Monday, April 24, 2006
I notice the two blog entries from eight hours ago have finally been published. The host has a message posted advising that serious problems are being experienced and that publishing will be slower than normal. No duh.
Duncan Adams has a revealing and marvelously well-written report in this morning's paper (read it here) relating to a survey released by the president of Roanoke College and an economics lecturer at the University of Illinois at Urbana-Champaign in which it was made clear that the Roanoke Metropolitan Statistical Area (MSA) is lagging behind the nation in growth, household income, "quality of life," and ... taverns. And little is being done about it.
The editorial page of the paper, taking the latest news into account, comes out with a hard-hitting piece demanding that area leaders create conditions such that Roanoke no longer wallows at the bottom of every national economic survey.
No, the editorial staff has no interest in the fact that Roanoke is falling behind the entire western world in population growth, in economic vitality, in ... They advocate the opposite. They instead are enthralled with the governor's plan to remove 400,000 acres of property from ever being productive. And they demand that the state of Virginia set aside taxes so that the land can be purchased and made permanently unproductive:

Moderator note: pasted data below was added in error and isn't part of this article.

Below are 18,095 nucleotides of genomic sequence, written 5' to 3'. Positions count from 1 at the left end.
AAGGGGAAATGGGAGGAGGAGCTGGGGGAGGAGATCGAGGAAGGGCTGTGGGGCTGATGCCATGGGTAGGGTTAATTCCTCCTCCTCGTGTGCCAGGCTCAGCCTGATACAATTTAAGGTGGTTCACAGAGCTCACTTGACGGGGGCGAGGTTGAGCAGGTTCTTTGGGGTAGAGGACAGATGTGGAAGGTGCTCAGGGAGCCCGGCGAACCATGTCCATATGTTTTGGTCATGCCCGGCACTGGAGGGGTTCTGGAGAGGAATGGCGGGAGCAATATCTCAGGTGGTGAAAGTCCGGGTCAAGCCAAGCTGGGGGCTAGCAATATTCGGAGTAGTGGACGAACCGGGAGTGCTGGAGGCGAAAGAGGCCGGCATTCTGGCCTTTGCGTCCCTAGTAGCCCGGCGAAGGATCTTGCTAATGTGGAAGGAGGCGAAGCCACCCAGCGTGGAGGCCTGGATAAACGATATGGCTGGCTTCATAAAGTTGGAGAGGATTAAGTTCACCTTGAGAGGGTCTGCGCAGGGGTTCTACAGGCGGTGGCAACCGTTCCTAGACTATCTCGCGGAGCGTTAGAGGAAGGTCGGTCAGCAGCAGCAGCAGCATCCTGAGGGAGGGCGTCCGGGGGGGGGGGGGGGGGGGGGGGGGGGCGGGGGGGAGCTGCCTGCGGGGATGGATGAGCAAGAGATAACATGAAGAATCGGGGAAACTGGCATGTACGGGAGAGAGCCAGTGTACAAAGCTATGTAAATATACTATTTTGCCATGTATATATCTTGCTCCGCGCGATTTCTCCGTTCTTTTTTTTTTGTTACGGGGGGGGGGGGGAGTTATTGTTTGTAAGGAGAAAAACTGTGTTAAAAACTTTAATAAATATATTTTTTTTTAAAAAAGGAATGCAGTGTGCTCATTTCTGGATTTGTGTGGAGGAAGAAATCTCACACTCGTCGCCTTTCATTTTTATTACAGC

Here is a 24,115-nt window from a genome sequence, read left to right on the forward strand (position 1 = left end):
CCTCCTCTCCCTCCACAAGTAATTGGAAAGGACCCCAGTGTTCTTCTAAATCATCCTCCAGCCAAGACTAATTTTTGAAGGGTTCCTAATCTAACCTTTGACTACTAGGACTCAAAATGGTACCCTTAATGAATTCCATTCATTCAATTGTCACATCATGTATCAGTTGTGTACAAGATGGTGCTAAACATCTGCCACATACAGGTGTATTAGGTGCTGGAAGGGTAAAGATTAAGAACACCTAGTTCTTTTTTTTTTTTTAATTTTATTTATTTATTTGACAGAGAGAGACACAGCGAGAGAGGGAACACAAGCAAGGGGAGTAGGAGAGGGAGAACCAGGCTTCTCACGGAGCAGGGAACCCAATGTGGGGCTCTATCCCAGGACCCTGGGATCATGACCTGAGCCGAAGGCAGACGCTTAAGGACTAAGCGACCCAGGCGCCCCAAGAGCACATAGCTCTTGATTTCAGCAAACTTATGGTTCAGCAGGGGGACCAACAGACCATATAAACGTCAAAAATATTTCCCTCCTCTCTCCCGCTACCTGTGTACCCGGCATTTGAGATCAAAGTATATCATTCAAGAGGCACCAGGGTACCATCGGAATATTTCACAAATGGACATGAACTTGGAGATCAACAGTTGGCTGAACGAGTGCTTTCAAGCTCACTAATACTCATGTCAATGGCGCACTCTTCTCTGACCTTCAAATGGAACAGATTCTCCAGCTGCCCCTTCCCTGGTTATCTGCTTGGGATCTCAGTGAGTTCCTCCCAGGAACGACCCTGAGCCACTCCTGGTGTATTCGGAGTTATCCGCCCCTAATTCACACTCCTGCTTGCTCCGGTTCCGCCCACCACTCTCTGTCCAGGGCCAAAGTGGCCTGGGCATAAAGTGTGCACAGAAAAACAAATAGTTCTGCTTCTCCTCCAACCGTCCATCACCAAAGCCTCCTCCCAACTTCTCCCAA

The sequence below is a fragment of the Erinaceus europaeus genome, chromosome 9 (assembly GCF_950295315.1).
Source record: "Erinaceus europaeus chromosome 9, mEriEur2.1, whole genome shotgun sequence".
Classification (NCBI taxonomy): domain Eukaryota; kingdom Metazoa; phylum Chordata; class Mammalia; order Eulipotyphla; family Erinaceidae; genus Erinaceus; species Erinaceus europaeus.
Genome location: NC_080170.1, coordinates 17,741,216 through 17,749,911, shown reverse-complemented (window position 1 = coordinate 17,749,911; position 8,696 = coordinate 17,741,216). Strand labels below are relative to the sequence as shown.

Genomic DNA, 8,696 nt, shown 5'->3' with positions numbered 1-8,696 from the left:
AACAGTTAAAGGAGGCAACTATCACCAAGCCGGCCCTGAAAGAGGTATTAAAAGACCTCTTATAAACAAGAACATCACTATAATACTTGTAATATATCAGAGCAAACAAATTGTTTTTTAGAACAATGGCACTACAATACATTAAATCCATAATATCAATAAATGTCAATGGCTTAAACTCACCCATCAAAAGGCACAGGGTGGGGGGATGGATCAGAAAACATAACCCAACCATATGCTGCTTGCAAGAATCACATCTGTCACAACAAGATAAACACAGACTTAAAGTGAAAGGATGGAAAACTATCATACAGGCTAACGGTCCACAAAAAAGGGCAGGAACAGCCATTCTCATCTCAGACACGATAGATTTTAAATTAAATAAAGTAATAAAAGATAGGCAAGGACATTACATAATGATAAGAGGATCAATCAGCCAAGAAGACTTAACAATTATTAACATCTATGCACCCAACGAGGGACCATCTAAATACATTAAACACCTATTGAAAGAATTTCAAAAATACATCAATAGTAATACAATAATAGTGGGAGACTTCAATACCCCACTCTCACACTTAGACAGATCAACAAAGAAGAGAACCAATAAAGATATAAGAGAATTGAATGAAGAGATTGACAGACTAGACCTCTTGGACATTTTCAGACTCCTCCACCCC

Virginia's pace of development is at a gallop. Roanoke's can charitably be described as a slow crawl.
Kaine's blueprint for a green Virginia
The governor's commitment to land preservation can be realized, if he can gain the cooperation of the General Assembly.
Gov. Tim Kaine has the right vision: Preserve Virginia land from almost limitless development.
He has a measurable goal: Protect 400,000 acres by the end of his four-year term, in 2010.
The governor and General Assembly need to guarantee a steady source of funding by dedicating a particular tax or portion of a tax for land preservation -- and soon.
At Virginia's pace of development, delay will mean failure. (link)
And the Times editorial page, in its relentless effort to retard the former, will, if its scheme is adopted, most assuredly help destroy the latter.